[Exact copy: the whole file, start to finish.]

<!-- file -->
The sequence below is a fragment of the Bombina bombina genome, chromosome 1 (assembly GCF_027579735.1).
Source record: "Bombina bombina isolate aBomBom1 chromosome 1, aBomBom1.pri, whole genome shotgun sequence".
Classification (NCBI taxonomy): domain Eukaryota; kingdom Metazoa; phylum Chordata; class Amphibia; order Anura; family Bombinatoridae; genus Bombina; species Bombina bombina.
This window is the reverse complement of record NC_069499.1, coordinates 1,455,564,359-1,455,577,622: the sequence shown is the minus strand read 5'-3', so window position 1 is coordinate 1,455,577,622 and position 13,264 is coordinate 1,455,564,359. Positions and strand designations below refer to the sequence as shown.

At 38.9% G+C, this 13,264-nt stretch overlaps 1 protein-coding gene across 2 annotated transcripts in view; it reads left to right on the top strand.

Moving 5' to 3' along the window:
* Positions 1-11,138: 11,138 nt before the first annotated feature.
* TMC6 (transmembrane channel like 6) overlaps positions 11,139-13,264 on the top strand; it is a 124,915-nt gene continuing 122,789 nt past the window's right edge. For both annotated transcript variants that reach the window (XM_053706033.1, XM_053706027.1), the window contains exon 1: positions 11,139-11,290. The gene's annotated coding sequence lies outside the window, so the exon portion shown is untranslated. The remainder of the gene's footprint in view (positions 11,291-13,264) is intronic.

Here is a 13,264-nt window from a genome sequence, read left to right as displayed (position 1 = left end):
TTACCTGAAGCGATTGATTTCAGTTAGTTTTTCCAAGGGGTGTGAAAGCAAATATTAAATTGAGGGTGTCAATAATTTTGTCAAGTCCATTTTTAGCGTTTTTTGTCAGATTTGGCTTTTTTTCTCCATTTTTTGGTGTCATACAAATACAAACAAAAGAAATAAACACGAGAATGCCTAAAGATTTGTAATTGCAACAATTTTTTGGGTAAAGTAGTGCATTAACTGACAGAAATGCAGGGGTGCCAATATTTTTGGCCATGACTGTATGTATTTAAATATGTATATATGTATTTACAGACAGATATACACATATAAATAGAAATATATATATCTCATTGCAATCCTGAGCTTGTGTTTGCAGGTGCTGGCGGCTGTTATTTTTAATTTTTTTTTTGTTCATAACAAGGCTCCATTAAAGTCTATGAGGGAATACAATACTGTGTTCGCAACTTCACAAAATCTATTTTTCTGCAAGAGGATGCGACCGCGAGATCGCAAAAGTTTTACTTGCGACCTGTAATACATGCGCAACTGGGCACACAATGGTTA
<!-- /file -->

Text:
The sequence below is a fragment of the Bombina bombina genome, chromosome 1 (assembly GCF_027579735.1).
Source record: "Bombina bombina isolate aBomBom1 chromosome 1, aBomBom1.pri, whole genome shotgun sequence".
Classification (NCBI taxonomy): domain Eukaryota; kingdom Metazoa; phylum Chordata; class Amphibia; order Anura; family Bombinatoridae; genus Bombina; species Bombina bombina.
This window is the reverse complement of record NC_069499.1, coordinates 1,455,564,359-1,455,577,622: the sequence shown is the minus strand read 5'-3', so window position 1 is coordinate 1,455,577,622 and position 13,264 is coordinate 1,455,564,359. Positions and strand designations below refer to the sequence as shown.

At 38.9% G+C, this 13,264-nt stretch overlaps 1 protein-coding gene across 2 annotated transcripts in view; it reads left to right on the top strand.

Moving 5' to 3' along the window:
* Positions 1-11,138: 11,138 nt before the first annotated feature.
* TMC6 (transmembrane channel like 6) overlaps positions 11,139-13,264 on the top strand; it is a 124,915-nt gene continuing 122,789 nt past the window's right edge. For both annotated transcript variants that reach the window (XM_053706033.1, XM_053706027.1), the window contains exon 1: positions 11,139-11,290. The gene's annotated coding sequence lies outside the window, so the exon portion shown is untranslated. The remainder of the gene's footprint in view (positions 11,291-13,264) is intronic.

Here is a 13,264-nt window from a genome sequence, read left to right as displayed (position 1 = left end):
TTACCTGAAGCGATTGATTTCAGTTAGTTTTTCCAAGGGGTGTGAAAGCAAATATTAAATTGAGGGTGTCAATAATTTTGTCAAGTCCATTTTTAGCGTTTTTTGTCAGATTTGGCTTTTTTTCTCCATTTTTTGGTGTCATACAAATACAAACAAAAGAAATAAACACGAGAATGCCTAAAGATTTGTAATTGCAACAATTTTTTGGGTAAAGTAGTGCATTAACTGACAGAAATGCAGGGGTGCCAATATTTTTGGCCATGACTGTATGTATTTAAATATGTATATATGTATTTACAGACAGATATACACATATAAATAGAAATATATATATCTCATTGCAATCCTGAGCTTGTGTTTGCAGGTGCTGGCGGCTGTTATTTTTAATTTTTTTTTTGTTCATAACAAGGCTCCATTAAAGTCTATGAGGGAATACAATACTGTGTTCGCAACTTCACAAAATCTATTTTTCTGCAAGAGGATGCGACCGCGAGATCGCAAAAGTTTTACTTGCGACCTGTAATACATGCGCAACTGGGCACACAATGGTTA